13 June 2016

I'm Sick And Tired Of Hearing About "Thoughts And Prayers"

I know it's been a while since I've posted on this blog.  I began one year before my gender-reassignment surgery and planned to document that year leading up to it.  I had no idea of whether I would continue after that--or, if I did, what direction this blog might take.

For a while, I was writing about my post-surgery life.  But, in time, there was less and less to say about that, so I found myself writing about various transgender--and LGB--issues.  Too ofen, they involved malicious, discriminatory acts of violence (mentally and legally as well as physically) against us.  Perhaps I don't have as strong a constitution as I thought I had, for I could only write about such things so much, and for so long.   And I have never had any interest in turning this into a blog about academic gender studies.

Lately, though, I can't help but to notice the violence against LGBT people.  I don't know whether there's been more of it lately, or whether it's receiving more notice--which is to say that people are recognizing that we are being victimized for being who we are.  

That is what happened to 50 people in the Pulse nightclub.  Though my days of going to bars and clubs are long past, and I am not as immersed in the LGBT milieu as I one was, I'd heard of it: It seems to be one of the gay destinations in Orlando, Florida.  Thus, it seems like a logical (if I might use that word) target for someone like Omar Mateen, who was "repulsed by the gay lifestyle" according to media reports.

"The gay lifestyle":  Did he actually say that?  If he did, I'm amazed that, at this late date, the media still uses it without attributing it to him.  If they were not directly quoting him, it shows that they are just as misinformed, if not prejudiced, as he was.  Being gay--or lesbian or trans--is no more a "lifestyle" than being Muslim or black or handicapped.  A lifestyle implies choice; no one has ever chosen to be gay or transgendered, though we may indeed make the choice to follow our innate selves.

Also, while Mateen may well have been an ISIS sympathizer or whatever, it's hard to imagine that it was his primary motive for going into a crowded nightclub and opening fire.  First of all, ISIS-type terrorists usually choose larger, more public venues.  Second, he was described as "self-radicalized".  It's hard to understand why, if he indeed sympathised with ISIS or any other large organization, he would carry out a mass murder-suicide mission in their name without their help.  Even if he were, as some say, "crazy", it's hard to understand why he would make such a choice.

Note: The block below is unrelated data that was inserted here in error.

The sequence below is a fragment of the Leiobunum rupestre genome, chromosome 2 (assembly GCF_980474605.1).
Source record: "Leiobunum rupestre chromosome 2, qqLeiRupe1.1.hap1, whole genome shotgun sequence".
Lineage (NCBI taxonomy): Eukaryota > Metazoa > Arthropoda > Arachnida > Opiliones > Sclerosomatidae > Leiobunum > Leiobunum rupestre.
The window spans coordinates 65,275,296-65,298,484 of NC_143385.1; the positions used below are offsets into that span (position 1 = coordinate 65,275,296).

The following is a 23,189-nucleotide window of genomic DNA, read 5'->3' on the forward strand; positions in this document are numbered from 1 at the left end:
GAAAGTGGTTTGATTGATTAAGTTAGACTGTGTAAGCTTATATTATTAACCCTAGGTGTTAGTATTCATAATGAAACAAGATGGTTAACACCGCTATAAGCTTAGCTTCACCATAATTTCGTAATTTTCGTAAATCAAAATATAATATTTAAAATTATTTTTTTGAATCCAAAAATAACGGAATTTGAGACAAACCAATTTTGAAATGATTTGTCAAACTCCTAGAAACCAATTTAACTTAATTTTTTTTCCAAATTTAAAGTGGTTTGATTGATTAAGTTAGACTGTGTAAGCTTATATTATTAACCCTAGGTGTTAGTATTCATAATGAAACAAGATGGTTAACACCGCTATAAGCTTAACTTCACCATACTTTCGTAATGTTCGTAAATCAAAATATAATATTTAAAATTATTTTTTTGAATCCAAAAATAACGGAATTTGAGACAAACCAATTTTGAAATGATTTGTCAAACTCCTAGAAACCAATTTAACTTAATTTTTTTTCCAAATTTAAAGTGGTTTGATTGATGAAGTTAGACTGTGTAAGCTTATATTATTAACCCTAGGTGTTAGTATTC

But, I fear, the real reason why law enforcement authorities and the media want to pursue the ISIS angle--to the extent that it exists--is that they can justify throwing more resources at investigating it, and carrying out other kinds of surveillance, than they could for investigating this tragedy as just a hate crime.  I mean, they will take something more seriously if it involves geopolitics than if it involved "just a bunch of gays out drinking and dancing".  Oh, should I add that most of the victims were Latinos?

Anyway...I can only imagine how the loved ones of those who died, and those who could in the coming days, must feel.  Which is the reason why it makes me sick to hear what we always hear after mass murders and other horrific crimes and tragedies: "Our thoughts and prayers are with them."

Fuck thoughts and prayers.  They never prevented anything like this or helped anyone who had to pick up the pieces afterward.  What we need is to keep folks like Omar Mateen from getting the weapons that enable them to commit such atrocities.  (He was in Florida, where one can walk into a Wal Mart and buy a gun almost as easily as one can buy a fishing reel.)  He bought his weaponry just days before he walked into the Pulse:  enough time for a background check that could have revealed, for example, that he beat his ex-wife.  Also, it might have raised questions as to why he, who wore police garb whenever he could and wanted so badly to becoe a cop, never became one.  Did he reply, and was he rejected because of psychological issues?

Mourn the victims. Give the families and friends the resources they need to help them move on with their lives, to the degree that is possible.  And keep assault weapons away people like Omar Mateen.  Fuck thoughts and prayers:  Neither our high-mindedness nor God will solve anything that we won't solve for ourselves.

30 December 2015

How Important Is The Bicycle In Women's History?

In a post I wrote three years ago on my other blog, I relayed one of the most striking insights Susan B. Anthony offered:
    "Let me tell you what I think of bicycling.  It has done more to emancipate women than anything else in the world.  It gives women a feeling of freedom and self-reliance."

Yesterday, I came across this: